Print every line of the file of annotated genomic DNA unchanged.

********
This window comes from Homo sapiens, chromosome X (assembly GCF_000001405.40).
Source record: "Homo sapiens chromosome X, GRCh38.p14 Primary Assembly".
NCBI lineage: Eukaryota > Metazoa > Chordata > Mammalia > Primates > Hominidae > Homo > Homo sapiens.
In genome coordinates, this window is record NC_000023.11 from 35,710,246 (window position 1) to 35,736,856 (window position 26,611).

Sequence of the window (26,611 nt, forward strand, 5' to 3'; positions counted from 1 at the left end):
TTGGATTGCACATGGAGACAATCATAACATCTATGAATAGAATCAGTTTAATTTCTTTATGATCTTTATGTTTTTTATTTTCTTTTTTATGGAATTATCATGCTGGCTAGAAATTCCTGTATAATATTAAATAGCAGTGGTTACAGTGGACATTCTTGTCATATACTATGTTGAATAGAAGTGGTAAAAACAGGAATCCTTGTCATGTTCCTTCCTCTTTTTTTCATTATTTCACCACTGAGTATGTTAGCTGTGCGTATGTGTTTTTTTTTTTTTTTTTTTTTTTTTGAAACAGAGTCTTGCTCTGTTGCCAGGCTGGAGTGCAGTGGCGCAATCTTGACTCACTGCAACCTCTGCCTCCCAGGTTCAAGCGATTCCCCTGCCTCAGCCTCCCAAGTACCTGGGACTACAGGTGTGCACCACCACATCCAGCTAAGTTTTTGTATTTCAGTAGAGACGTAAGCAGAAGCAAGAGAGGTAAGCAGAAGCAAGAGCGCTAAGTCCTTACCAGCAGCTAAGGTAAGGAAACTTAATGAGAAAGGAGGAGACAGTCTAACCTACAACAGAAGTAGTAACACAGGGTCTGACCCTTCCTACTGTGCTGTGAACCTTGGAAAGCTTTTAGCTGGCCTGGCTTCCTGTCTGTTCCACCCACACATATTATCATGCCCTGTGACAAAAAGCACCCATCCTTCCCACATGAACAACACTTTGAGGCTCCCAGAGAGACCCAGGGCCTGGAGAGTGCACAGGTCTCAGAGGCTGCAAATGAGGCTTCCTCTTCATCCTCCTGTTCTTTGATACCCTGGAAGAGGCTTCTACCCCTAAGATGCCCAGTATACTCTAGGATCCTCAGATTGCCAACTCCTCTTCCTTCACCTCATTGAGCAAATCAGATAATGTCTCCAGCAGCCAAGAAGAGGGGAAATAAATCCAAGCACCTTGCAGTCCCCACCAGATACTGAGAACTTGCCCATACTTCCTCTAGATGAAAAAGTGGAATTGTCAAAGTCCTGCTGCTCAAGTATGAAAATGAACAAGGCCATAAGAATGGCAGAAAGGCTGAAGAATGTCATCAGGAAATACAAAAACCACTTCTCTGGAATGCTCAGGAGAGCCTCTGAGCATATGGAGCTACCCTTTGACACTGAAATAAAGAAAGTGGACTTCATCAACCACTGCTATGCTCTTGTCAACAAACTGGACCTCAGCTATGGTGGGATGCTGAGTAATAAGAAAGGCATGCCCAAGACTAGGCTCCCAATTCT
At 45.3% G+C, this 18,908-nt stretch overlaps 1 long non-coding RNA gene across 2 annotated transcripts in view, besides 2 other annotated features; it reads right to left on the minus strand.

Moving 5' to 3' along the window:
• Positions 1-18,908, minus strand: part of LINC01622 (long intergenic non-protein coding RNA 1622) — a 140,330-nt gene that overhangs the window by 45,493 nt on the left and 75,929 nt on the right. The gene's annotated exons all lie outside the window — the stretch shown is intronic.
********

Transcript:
This window comes from Homo sapiens, chromosome X (assembly GCF_000001405.40).
Source record: "Homo sapiens chromosome X, GRCh38.p14 Primary Assembly".
NCBI lineage: Eukaryota > Metazoa > Chordata > Mammalia > Primates > Hominidae > Homo > Homo sapiens.
In genome coordinates, this window is record NC_000023.11 from 35,710,246 (window position 1) to 35,736,856 (window position 26,611).

Sequence of the window (26,611 nt, forward strand, 5' to 3'; positions counted from 1 at the left end):
TTGGATTGCACATGGAGACAATCATAACATCTATGAATAGAATCAGTTTAATTTCTTTATGATCTTTATGTTTTTTATTTTCTTTTTTATGGAATTATCATGCTGGCTAGAAATTCCTGTATAATATTAAATAGCAGTGGTTACAGTGGACATTCTTGTCATATACTATGTTGAATAGAAGTGGTAAAAACAGGAATCCTTGTCATGTTCCTTCCTCTTTTTTTCATTATTTCACCACTGAGTATGTTAGCTGTGCGTATGTGTTTTTTTTTTTTTTTTTTTTTTTTTGAAACAGAGTCTTGCTCTGTTGCCAGGCTGGAGTGCAGTGGCGCAATCTTGACTCACTGCAACCTCTGCCTCCCAGGTTCAAGCGATTCCCCTGCCTCAGCCTCCCAAGTACCTGGGACTACAGGTGTGCACCACCACATCCAGCTAAGTTTTTGTATTTCAGTAGAGACGTAAGCAGAAGCAAGAGAGGTAAGCAGAAGCAAGAGCGCTAAGTCCTTACCAGCAGCTAAGGTAAGGAAACTTAATGAGAAAGGAGGAGACAGTCTAACCTACAACAGAAGTAGTAACACAGGGTCTGACCCTTCCTACTGTGCTGTGAACCTTGGAAAGCTTTTAGCTGGCCTGGCTTCCTGTCTGTTCCACCCACACATATTATCATGCCCTGTGACAAAAAGCACCCATCCTTCCCACATGAACAACACTTTGAGGCTCCCAGAGAGACCCAGGGCCTGGAGAGTGCACAGGTCTCAGAGGCTGCAAATGAGGCTTCCTCTTCATCCTCCTGTTCTTTGATACCCTGGAAGAGGCTTCTACCCCTAAGATGCCCAGTATACTCTAGGATCCTCAGATTGCCAACTCCTCTTCCTTCACCTCATTGAGCAAATCAGATAATGTCTCCAGCAGCCAAGAAGAGGGGAAATAAATCCAAGCACCTTGCAGTCCCCACCAGATACTGAGAACTTGCCCATACTTCCTCTAGATGAAAAAGTGGAATTGTCAAAGTCCTGCTGCTCAAGTATGAAAATGAACAAGGCCATAAGAATGGCAGAAAGGCTGAAGAATGTCATCAGGAAATACAAAAACCACTTCTCTGGAATGCTCAGGAGAGCCTCTGAGCATATGGAGCTACCCTTTGACACTGAAATAAAGAAAGTGGACTTCATCAACCACTGCTATGCTCTTGTCAACAAACTGGACCTCAGCTATGGTGGGATGCTGAGTAATAAGAAAGGCATGCCCAAGACTAGGCTCCCAATTCT
At 45.3% G+C, this 18,908-nt stretch overlaps 1 long non-coding RNA gene across 2 annotated transcripts in view, besides 2 other annotated features; it reads right to left on the minus strand.

Moving 5' to 3' along the window:
• Positions 1-18,908, minus strand: part of LINC01622 (long intergenic non-protein coding RNA 1622) — a 140,330-nt gene that overhangs the window by 45,493 nt on the left and 75,929 nt on the right. The gene's annotated exons all lie outside the window — the stretch shown is intronic.